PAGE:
The problem of allocating budgets is encountered at many levels, but for strategy purposes these can be reduced to two: the corporate and SBU or functional levels. At the corporate level the overall budget is rationed among competing alternatives, typically on the basis of proposals submitted by SBUs. At the SBU or functional level it is necessary to allocate funds to individual managers so that they can carry out the tasks which are required to achieve the objectives of each investment; the investment appraisal which revealed that the net cash flows generate a positive NPV does not usually take into account uncertainty as to how costs will actually be incurred and resources deployed.
There are many reasons why a company may be unable to raise money on the market to finance investments. The most obvious one is when the market does not agree with the company’s estimate of future returns; the track record of the company’s managers may be such that the market views their plans with considerable reserve. Another reason is that the company may be unwilling to reveal its intentions to competitors. The desirability of an investment may depend on achieving a competitive advantage which would be impossible if competitors knew what the company’s strategy was likely to be. In fact, strategic options are often difficult to define with tile precision which will attract investors. It is one thing to use investment appraisal to attempt to estimate the relative value implications of alternative strategies, but it is quite another to translate this into a convincing investment plan.
It therefore seems likely that the company will be faced with a budget constraint when allocating available funds among competing investments. The theory of finance can provide a solution to the capital rationing problem of determining which combination of investments will add most to shareholder wealth within the context of the chosen strategy. However, the application of sophisticated capital rationing techniques does not necessarily resolve the budget allocation problem. This is because the formal capital rationing solution is in terms of a combination of investments, and may exclude some investments with higher NPVs than those included. It may be difficult to explain to an SBU manager that his proposed investment, with a relatively high NPV, has been excluded because of the application of an obscure financial technique. It is obviously important to use appropriate financial techniques to identify the most profitable budget allocation; whether it is feasible is another matter.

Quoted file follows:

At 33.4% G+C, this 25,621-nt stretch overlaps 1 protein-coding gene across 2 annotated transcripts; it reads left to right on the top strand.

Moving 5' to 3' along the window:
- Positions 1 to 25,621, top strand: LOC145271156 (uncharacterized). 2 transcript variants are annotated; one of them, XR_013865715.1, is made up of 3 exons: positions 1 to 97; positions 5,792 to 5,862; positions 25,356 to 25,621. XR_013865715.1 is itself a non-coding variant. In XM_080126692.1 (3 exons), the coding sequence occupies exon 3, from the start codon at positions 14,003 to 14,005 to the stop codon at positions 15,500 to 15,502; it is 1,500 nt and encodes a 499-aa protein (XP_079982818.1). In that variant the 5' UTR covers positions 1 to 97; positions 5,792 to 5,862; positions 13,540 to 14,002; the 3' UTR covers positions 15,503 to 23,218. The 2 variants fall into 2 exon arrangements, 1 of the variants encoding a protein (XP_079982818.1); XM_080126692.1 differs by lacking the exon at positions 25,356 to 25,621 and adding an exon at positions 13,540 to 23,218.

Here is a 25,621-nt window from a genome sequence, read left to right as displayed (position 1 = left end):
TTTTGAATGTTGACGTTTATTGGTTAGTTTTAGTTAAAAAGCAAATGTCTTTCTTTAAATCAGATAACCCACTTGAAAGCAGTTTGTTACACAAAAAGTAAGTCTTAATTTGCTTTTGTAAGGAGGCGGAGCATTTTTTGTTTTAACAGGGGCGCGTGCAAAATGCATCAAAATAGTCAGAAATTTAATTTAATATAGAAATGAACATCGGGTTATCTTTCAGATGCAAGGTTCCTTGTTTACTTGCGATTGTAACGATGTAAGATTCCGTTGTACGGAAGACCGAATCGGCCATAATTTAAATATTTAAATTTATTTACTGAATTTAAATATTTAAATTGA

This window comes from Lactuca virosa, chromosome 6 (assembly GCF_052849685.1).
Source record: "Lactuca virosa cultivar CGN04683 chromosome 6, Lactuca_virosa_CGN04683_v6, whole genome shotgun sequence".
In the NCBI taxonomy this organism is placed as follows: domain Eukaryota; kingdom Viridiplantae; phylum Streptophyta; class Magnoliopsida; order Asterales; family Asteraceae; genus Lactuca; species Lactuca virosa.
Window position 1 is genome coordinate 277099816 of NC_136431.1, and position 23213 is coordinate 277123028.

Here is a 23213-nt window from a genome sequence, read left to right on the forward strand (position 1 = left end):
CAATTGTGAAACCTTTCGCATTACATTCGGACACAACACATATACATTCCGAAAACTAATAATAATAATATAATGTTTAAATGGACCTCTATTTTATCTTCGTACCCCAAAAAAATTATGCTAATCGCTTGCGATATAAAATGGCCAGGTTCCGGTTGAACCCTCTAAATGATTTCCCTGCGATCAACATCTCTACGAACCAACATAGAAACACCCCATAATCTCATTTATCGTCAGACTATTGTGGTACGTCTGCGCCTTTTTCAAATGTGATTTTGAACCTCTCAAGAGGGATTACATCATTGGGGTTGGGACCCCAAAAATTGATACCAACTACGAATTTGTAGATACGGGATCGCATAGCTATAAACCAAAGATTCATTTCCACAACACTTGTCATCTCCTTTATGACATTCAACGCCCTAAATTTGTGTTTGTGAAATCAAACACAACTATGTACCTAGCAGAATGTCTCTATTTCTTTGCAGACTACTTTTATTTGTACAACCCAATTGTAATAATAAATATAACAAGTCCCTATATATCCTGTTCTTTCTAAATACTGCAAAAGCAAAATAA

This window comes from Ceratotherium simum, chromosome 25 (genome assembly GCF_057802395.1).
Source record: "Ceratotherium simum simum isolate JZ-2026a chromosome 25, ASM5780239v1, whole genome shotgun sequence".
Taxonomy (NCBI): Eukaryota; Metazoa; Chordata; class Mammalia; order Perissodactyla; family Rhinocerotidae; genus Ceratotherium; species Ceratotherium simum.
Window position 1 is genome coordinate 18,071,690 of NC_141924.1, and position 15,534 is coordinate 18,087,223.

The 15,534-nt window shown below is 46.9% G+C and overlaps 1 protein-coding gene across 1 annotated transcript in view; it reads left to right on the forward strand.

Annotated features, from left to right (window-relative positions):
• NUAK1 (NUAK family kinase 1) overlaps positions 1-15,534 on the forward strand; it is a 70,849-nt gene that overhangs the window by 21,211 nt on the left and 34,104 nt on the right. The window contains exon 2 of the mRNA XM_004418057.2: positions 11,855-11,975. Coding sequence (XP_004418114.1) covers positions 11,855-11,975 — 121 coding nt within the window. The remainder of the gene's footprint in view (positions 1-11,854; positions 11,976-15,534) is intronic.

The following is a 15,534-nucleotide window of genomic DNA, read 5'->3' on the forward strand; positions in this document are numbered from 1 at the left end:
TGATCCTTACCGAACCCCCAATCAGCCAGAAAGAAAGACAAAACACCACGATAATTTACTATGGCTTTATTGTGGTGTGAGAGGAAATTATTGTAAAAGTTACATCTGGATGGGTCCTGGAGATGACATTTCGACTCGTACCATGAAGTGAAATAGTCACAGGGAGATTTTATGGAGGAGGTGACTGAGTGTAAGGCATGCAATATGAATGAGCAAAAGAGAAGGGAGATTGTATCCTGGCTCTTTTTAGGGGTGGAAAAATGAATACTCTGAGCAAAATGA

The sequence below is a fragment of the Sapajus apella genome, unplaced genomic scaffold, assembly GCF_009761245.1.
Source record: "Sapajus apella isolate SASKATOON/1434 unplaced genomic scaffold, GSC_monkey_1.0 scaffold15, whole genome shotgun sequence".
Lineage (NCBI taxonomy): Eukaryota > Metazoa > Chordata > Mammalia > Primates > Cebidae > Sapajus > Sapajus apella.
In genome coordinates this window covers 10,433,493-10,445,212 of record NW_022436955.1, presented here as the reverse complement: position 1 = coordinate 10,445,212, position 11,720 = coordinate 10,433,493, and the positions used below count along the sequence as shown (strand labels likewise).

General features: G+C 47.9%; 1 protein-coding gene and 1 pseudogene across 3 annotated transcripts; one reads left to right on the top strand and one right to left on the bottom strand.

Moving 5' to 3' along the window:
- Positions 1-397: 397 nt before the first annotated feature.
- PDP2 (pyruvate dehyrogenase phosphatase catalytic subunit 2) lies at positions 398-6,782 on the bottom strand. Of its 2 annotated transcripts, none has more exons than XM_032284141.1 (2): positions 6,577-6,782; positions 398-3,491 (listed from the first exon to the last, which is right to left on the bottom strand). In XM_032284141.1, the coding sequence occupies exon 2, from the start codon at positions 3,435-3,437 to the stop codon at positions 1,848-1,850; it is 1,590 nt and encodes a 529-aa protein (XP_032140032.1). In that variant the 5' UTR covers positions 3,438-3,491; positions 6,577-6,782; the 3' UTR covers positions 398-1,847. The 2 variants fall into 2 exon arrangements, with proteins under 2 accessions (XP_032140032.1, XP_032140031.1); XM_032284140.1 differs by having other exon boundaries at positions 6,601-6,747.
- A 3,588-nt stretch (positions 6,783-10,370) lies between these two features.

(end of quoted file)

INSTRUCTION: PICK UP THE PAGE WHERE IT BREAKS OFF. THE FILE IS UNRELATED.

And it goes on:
One way to avoid the difficulties associated with capital rationing is to set across-the-board budget limits; this has the advantage that all SBUs are treated in the same way, and in turn the SBUs can set across-the-board limits, since this is consistent with corporate policy. However, such an approach is inconsistent with principles of efficient resource allocation. The whole emphasis of the strategic planning process has been on the identification of activities with different potential pay-offs and directing resources accordingly. For example, if the objective were to increase the market shares of products currently being produced, it would make little sense to increase the research budget at the same time simply because the marketing budget was to be increased. On the other hand, if there is no sensible budgetary control, when companies are faced with adverse market conditions and decide to follow a retrenchment strategy the first thing that is usually done is to cut back on those budgets which can be manipulated without affecting current performance. Training, research and maintenance budgets are often pruned to achieve an immediate increase in ROI without proper consideration of the overall resource allocation implications. This is often justified by senior management on the grounds that survival is the primary concern and refinements can come later. This reaction is probably inevitable when senior management concentrates attention on short term cash flows rather than on the concept of shareholder wealth, which puts short term cash flows into context.
At the functional level the SBU manager is confronted with many imponderables. If a new market is being entered he has to decide how much to allocate to marketing and over what period. The marketing manager has to decide how much to allocate to market research, advertising, promotions and so on. By the time the original funds have been parcelled up and allocated to the various functions, it may be difficult to identify specific expenditure with the original project. The original investment appraisal assumed that the cash would be used efficiently at the functional level. The management problem at this level is to ensure that this happens, but there may be relatively few guidelines to assist managers who are in the front line. An ostensibly attractive strategy may flounder because budgets are disseminated throughout the organisation in a haphazard fashion.